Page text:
O Christmas Tree, O Christmas Tree, Your branches green delight us. They’re green when summer days are bright: They’re green when winter snow is white. O Christmas Tree, O Christmas Tree, Your branches green delight us.
—English translation of the German Christmas carol O Tannenbaum, 1824 by Ernst Anschütz (1780–1861)
North side of the Washington Arch faces Fifth Avenue. The Arch was designed by Stanford White.
With its Midtown location amid the glamorous stores and hotels, and soaring skyscrapers of Fifth Avenue, it is not surprising that the Rockefeller Center Christmas Tree garners the lion’s share of attention. The tradition of raising a Christmas tree in Rockefeller Center began in 1931. The complex of Art Deco-styled buildings was still a work-in-progress when Depression-era construction workers erected a 20-foot tall balsam tree; they decorated it with paper garlands, strings of cranberries, and a few ornaments on December 24th. The workers collected their paychecks beside the tree.
Mr. White based his design on the A.D. 70 Arch of Titus in the Roman Forum.
“Thousands of lights were burning on the green branches, and gaily-colored pictures, such as she had seen in the shop-windows, looked down upon her. The little maiden stretched out her hands towards them when—the match went out. The lights of the Christmas tree rose higher and higher, she saw them now as stars in heaven . . .”
—from The Little Match Girl, 1845
by Hans Christian Andersen (1805–1875)
The sculpture “Washington at Peace,” by Stirling Calder, can be seen in the background.
Yet in Olde Greenwich Village, where things are quiet and relaxed in this residential neighborhood, we have an older tradition. Our Christmas tree in Washington Square Park was put up in the front of the Washington Arch at a tree lighting ceremony in 1924. Our Greenwich Village Christmas tree tradition is seven years older than that of Rockefeller Center! At the start of Fifth Avenue, a delightful sight greets residents and guests alike: a stately Christmas tree!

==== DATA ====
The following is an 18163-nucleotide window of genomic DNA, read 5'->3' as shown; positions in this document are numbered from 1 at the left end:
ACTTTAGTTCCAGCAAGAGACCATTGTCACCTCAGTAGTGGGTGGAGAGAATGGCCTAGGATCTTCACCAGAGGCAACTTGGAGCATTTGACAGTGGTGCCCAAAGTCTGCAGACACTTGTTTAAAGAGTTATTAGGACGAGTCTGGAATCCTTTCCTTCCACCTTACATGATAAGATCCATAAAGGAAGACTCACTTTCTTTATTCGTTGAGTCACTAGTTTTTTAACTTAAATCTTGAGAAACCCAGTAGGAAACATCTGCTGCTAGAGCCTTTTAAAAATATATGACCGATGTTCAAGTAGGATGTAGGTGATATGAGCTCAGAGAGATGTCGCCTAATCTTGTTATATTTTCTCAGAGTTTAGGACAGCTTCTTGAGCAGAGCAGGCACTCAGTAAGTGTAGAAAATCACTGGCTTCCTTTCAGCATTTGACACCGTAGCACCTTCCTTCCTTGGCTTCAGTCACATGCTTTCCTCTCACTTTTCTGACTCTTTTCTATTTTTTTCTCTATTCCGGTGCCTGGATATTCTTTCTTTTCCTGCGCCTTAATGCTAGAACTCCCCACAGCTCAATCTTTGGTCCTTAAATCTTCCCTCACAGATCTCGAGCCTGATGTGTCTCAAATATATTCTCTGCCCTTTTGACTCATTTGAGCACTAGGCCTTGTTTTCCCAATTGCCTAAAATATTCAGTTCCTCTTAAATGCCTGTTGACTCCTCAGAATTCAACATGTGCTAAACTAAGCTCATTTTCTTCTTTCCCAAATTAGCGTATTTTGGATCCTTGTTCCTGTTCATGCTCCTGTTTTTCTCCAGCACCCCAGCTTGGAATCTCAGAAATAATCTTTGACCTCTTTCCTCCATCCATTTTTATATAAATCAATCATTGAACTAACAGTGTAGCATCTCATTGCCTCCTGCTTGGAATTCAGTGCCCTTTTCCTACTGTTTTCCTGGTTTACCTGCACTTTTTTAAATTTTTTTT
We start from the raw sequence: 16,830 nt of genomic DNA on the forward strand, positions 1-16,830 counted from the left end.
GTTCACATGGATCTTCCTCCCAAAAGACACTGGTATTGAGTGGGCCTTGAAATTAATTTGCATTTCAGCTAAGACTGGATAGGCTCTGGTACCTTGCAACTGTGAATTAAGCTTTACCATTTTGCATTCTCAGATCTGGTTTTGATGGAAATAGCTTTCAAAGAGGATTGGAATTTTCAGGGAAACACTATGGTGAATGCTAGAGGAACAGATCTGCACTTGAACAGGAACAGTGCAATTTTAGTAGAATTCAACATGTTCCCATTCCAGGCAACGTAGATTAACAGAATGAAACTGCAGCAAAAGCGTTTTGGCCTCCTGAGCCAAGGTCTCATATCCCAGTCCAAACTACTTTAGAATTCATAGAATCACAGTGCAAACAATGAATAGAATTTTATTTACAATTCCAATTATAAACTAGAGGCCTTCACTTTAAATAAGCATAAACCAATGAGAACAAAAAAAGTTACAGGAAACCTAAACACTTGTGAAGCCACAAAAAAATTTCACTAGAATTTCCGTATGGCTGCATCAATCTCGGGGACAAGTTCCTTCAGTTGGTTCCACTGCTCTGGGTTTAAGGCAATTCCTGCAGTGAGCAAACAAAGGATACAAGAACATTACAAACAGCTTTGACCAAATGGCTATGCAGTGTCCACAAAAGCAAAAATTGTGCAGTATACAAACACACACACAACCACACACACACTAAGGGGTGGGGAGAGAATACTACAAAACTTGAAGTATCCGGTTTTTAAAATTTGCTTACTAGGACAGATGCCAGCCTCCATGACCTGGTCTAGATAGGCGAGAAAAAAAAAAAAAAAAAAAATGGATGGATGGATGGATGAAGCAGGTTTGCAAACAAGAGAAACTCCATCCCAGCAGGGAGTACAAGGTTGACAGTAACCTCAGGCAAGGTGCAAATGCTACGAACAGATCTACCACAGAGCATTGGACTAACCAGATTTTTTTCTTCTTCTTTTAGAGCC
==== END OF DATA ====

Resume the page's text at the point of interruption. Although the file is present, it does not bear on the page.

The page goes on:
Frederick Macneil’s sculpture “Washington at War” stands in the background.
“I have been looking on, this evening, at a merry company of children assembled round that pretty German toy, a Christmas Tree. The tree was planted in the middle of a great round table, and towered high above their heads. It was brilliantly lighted by a multitude of little tapers; and everywhere sparkled and glittered with bright objects.”
—from A Christmas Tree, a short story
by Charles Dickens (1812–1870)
The south-facing side of the Arch looks into the Park.
That tree of 1924 was a live one; and only five days later it was planted in Washington Square Park. No one knows where it was planted, or if it is still standing. Also, the lyrics to Christmas carols, meant to encourage a sing along, were projected onto the Arch at the tree-lighting ceremony. Amber, red and green lights, totaling 1,500 incandescent bulbs decorated that tree. Carols are still sung at the Christmas tree on the 24th; instead of projected lyrics on the Arch, songbooks are distributed for carolers to sing along.
The Arch was built in 1890 to 1892 and dedicated in 1895.
This year’s Washington Square Park Christmas Tree is pictured here, framed by the luminous glory of the Washington Arch. See Washington Square Park and many other Greenwich Village sights—famous, infamous and in between—when you take our Greenwich Village Walking Tour. This, or any of our tours, makes a unique gift: history, art and fun rolled into one. And one size fits all!
“The Christmas spirit that goes out with the dried-up Christmas tree is just as worthless” —Anonymous